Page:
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Given humans’ habitual use of screens, they rarely consider potential differences when viewing two-dimensional (2D) stimuli and real-world versions of dimensional stimuli. Dogs also have access to many forms of screens and touchpads, with owners even subscribing to dog-directed content. Humans understand that 2D stimuli are representations of real-world objects, but do dogs? In canine cognition studies, 2D stimuli are almost always used to study what is normally 3D, like faces, and may assume that both 2D and 3D stimuli are represented in the brain the same way. Here, we used awake fMRI in 15 dogs to examine the neural mechanisms underlying dogs’ perception of two- and three-dimensional objects after the dogs were trained on either two- or three-dimensional versions of the objects. Activation within reward processing regions and parietal cortex of the dog brain to 2D and 3D versions of objects was determined by their training experience, as dogs trained on one dimensionality showed greater differential activation within the dimension on which they were trained. These results show that dogs do not automatically generalize between two- and three-dimensional versions of object stimuli and suggest that future research consider the implicit assumptions when using pictures or videos.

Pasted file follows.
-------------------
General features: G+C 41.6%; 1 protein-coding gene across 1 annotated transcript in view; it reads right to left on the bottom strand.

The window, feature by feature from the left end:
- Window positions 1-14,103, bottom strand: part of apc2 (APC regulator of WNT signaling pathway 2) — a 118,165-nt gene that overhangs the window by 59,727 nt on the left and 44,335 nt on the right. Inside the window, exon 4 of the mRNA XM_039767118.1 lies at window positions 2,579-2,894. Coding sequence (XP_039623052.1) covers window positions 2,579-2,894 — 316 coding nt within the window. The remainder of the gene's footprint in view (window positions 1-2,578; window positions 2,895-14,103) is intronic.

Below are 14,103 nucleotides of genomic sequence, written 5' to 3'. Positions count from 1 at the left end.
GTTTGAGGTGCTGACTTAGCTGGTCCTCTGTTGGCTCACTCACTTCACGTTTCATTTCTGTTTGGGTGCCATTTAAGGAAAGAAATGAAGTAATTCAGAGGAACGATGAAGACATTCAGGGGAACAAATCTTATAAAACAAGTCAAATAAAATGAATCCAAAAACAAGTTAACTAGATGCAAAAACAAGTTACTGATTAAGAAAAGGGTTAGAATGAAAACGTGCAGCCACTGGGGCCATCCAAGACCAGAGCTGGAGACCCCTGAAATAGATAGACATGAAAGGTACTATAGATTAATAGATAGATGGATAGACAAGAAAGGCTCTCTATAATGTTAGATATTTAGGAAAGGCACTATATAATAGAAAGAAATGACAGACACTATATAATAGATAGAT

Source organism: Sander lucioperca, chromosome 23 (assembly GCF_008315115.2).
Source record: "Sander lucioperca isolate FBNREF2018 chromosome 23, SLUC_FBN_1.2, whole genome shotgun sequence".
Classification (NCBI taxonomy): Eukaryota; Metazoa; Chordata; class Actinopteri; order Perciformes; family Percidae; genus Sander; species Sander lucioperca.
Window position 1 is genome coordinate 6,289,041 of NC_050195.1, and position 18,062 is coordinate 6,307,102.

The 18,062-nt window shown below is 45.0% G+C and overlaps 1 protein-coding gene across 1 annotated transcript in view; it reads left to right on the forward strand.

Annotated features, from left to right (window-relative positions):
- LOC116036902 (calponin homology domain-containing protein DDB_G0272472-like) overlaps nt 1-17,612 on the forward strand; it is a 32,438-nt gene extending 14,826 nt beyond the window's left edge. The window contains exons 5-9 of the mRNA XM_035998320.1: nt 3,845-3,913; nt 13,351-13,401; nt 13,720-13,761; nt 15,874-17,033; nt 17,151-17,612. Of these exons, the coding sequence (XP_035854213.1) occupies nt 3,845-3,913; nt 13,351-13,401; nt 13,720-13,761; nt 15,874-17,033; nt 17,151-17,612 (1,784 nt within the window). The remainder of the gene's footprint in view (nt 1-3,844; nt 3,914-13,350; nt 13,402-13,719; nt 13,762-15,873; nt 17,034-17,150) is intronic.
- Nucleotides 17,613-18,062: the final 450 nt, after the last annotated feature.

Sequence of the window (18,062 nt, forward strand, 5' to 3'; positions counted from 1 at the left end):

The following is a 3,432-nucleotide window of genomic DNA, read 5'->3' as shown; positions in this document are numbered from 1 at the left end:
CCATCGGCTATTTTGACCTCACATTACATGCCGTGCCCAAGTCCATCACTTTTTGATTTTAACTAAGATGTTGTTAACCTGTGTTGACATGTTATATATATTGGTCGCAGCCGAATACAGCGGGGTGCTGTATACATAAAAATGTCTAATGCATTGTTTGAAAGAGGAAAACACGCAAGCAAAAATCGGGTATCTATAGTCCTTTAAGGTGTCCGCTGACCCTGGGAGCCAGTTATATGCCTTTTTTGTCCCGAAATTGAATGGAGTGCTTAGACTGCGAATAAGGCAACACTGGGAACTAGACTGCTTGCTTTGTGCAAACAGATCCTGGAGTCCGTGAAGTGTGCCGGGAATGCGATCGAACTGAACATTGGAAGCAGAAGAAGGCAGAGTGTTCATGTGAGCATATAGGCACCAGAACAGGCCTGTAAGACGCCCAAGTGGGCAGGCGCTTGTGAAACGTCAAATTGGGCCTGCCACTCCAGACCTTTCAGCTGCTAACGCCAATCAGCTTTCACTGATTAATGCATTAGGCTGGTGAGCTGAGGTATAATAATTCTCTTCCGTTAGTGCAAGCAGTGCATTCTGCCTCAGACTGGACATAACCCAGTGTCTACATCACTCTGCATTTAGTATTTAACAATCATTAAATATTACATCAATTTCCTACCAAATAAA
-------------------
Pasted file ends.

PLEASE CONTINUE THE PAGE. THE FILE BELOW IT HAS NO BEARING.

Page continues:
... want to improve the quality of life for their canine companions. Increasingly, owners are turning to technology to augment their pets' lives in the form of training and assistance [27,47,62], entertainment [21,46,56,59], and biometric monitoring [3,10,57]. There is an abundance of technology to enable remote communication between loved ones, family members and friends, such as FaceTime, Skype or Google Hangouts. ...
Retirement represents one of the greatest life milestones one can experience. It was conjured by humans to allow those who worked an opportunity to receive a well-deserved break and to enjoy life without employment obligations. There are certainly similarities and differences when comparing the process of retirement between people and therapy animals. Working therapy animals deserve the opportunity to retire with dignity. The primary goal of this chapter is to provide guidelines to consider for the safe retirement of therapy animals as well as highlight the implications of this retirement on the handlers as well as the clients. Attention in the chapter is also given to the leadership of the various organizations registering therapy animals to assure that a mechanism is in place to monitor the lifespan of therapy animals so they can be given the opportunity to transition into retirement years.